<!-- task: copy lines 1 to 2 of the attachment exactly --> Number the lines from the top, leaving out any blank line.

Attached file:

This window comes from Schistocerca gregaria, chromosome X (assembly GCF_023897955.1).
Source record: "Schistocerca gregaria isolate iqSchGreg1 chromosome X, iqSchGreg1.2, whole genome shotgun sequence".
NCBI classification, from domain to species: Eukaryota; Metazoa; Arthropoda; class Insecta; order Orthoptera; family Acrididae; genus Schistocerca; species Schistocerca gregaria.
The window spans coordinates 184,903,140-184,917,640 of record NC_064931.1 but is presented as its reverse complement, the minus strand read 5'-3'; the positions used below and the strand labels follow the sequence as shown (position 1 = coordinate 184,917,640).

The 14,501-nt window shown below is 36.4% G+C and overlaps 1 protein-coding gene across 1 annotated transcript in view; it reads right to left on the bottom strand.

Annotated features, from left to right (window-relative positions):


This window comes from Schistocerca gregaria, chromosome X (assembly GCF_023897955.1).
Source record: "Schistocerca gregaria isolate iqSchGreg1 chromosome X, iqSchGreg1.2, whole genome shotgun sequence".